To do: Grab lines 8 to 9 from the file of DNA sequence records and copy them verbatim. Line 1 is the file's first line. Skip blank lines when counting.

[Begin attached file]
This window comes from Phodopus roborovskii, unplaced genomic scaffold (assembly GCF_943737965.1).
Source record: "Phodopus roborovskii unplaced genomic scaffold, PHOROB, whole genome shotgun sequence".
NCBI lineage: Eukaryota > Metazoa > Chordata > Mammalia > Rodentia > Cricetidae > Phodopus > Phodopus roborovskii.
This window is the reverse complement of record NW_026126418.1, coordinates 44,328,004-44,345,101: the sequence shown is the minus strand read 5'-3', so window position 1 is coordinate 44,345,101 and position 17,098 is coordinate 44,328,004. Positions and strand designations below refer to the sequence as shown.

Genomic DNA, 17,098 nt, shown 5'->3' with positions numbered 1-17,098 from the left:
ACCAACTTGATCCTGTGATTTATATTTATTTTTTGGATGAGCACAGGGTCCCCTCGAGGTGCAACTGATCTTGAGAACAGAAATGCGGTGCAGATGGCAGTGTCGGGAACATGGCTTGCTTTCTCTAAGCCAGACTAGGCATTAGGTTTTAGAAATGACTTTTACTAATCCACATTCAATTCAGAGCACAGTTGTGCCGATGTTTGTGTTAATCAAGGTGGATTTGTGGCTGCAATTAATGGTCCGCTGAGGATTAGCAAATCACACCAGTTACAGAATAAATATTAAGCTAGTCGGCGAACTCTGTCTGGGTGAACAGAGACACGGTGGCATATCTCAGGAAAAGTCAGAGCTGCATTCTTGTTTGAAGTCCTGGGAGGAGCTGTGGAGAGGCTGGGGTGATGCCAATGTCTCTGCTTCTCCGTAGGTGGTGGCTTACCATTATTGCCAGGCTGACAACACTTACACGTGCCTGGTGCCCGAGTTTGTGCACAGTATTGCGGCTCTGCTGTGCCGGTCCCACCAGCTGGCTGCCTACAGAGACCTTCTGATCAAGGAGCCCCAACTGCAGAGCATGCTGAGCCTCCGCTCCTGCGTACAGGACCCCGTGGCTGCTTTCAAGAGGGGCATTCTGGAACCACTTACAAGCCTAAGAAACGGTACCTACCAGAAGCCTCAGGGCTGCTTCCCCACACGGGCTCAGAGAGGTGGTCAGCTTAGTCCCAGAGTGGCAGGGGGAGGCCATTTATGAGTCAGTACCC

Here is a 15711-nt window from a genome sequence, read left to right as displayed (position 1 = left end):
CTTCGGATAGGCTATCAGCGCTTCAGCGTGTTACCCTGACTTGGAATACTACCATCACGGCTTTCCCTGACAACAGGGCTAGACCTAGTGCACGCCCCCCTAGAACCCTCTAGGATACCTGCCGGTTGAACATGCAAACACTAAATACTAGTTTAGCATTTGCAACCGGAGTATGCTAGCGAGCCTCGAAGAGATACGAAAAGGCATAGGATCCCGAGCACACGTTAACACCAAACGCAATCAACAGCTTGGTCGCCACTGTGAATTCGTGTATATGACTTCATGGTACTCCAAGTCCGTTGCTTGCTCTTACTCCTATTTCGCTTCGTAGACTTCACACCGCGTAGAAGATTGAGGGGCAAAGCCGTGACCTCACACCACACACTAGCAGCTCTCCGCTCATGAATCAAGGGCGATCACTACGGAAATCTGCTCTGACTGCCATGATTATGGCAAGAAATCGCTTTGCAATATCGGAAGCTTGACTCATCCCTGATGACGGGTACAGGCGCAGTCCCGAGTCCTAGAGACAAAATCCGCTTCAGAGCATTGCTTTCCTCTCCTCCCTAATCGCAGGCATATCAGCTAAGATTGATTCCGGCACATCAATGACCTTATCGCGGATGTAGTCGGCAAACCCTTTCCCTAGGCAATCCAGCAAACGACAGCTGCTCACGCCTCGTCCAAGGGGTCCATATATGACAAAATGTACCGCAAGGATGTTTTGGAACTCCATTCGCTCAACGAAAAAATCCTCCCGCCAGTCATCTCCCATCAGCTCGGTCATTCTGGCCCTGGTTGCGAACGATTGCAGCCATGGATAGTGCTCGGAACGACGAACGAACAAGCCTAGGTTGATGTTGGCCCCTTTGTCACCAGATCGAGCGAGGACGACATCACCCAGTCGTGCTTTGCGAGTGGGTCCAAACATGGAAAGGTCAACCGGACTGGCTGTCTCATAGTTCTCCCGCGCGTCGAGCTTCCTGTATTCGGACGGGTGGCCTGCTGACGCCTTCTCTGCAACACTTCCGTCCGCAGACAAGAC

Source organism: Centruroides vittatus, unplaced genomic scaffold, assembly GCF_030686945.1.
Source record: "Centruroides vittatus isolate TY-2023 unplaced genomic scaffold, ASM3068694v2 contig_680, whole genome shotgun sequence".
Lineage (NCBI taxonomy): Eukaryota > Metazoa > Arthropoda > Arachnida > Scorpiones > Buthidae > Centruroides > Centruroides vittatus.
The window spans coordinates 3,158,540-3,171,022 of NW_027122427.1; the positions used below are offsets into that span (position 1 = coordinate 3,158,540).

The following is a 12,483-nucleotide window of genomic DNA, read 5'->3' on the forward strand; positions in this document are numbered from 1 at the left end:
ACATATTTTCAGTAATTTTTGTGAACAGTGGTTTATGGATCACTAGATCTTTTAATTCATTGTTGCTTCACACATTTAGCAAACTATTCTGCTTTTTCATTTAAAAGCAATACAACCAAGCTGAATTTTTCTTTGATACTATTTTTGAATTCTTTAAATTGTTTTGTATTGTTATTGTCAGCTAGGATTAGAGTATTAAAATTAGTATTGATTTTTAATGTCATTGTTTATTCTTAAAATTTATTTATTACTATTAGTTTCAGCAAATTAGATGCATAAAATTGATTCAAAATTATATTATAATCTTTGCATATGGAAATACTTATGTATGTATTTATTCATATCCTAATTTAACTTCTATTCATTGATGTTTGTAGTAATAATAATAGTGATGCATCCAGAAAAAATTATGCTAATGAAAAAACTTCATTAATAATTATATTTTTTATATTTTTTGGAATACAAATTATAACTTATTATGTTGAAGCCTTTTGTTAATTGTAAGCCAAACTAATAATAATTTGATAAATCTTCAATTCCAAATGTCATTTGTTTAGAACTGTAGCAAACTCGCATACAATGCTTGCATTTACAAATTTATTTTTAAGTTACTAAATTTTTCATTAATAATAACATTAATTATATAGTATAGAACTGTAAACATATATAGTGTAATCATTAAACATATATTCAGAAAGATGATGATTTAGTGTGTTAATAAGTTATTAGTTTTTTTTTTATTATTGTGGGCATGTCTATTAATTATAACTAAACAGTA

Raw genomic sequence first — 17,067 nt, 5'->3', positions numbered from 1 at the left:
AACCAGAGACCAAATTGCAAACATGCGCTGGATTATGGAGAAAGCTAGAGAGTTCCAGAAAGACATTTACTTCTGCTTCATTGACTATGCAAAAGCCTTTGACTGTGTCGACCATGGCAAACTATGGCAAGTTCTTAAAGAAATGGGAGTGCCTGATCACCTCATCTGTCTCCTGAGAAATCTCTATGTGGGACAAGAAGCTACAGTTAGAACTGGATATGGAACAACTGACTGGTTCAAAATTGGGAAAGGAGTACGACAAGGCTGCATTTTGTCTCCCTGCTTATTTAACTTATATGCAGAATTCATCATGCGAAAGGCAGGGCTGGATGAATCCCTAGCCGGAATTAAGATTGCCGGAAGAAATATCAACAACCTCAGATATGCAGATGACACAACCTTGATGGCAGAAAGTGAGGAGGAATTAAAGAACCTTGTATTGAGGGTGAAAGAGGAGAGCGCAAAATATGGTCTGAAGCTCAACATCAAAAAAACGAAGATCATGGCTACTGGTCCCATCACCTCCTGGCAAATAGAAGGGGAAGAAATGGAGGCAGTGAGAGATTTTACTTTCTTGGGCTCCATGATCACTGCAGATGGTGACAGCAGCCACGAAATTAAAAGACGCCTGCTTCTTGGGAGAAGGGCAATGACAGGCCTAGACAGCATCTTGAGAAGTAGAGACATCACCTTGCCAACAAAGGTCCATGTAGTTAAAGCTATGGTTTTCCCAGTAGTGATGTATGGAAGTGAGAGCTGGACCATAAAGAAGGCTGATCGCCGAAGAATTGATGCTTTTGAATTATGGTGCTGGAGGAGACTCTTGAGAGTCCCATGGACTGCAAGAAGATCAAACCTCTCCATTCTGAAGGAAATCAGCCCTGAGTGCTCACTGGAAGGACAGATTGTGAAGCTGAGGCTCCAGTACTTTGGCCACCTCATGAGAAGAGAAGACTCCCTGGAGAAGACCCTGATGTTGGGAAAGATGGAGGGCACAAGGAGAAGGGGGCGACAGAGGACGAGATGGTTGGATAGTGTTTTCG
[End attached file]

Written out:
CTTCGGATAGGCTATCAGCGCTTCAGCGTGTTACCCTGACTTGGAATACTACCATCACGGCTTTCCCTGACAACAGGGCTAGACCTAGTGCACGCCCCCCTAGAACCCTCTAGGATACCTGCCGGTTGAACATGCAAACACTAAATACTAGTTTAGCATTTGCAACCGGAGTATGCTAGCGAGCCTCGAAGAGATACGAAAAGGCATAGGATCCCGAGCACACGTTAACACCAAACGCAATCAACAGCTTGGTCGCCACTGTGAATTCGTGTATATGACTTCATGGTACTCCAAGTCCGTTGCTTGCTCTTACTCCTATTTCGCTTCGTAGACTTCACACCGCGTAGAAGATTGAGGGGCAAAGCCGTGACCTCACACCACACACTAGCAGCTCTCCGCTCATGAATCAAGGGCGATCACTACGGAAATCTGCTCTGACTGCCATGATTATGGCAAGAAATCGCTTTGCAATATCGGAAGCTTGACTCATCCCTGATGACGGGTACAGGCGCAGTCCCGAGTCCTAGAGACAAAATCCGCTTCAGAGCATTGCTTTCCTCTCCTCCCTAATCGCAGGCATATCAGCTAAGATTGATTCCGGCACATCAATGACCTTATCGCGGATGTAGTCGGCAAACCCTTTCCCTAGGCAATCCAGCAAACGACAGCTGCTCACGCCTCGTCCAAGGGGTCCATATATGACAAAATGTACCGCAAGGATGTTTTGGAACTCCATTCGCTCAACGAAAAAATCCTCCCGCCAGTCATCTCCCATCAGCTCGGTCATTCTGGCCCTGGTTGCGAACGATTGCAGCCATGGATAGTGCTCGGAACGACGAACGAACAAGCCTAGGTTGATGTTGGCCCCTTTGTCACCAGATCGAGCGAGGACGACATCACCCAGTCGTGCTTTGCGAGTGGGTCCAAACATGGAAAGGTCAACCGGACTGGCTGTCTCATAGTTCTCCCGCGCGTCGAGCTTCCTGTATTCGGACGGGTGGCCTGCTGACGCCTTCTCTGCAACACTTCCGTCCGCAGACAAGAC

Source organism: Centruroides vittatus, unplaced genomic scaffold, assembly GCF_030686945.1.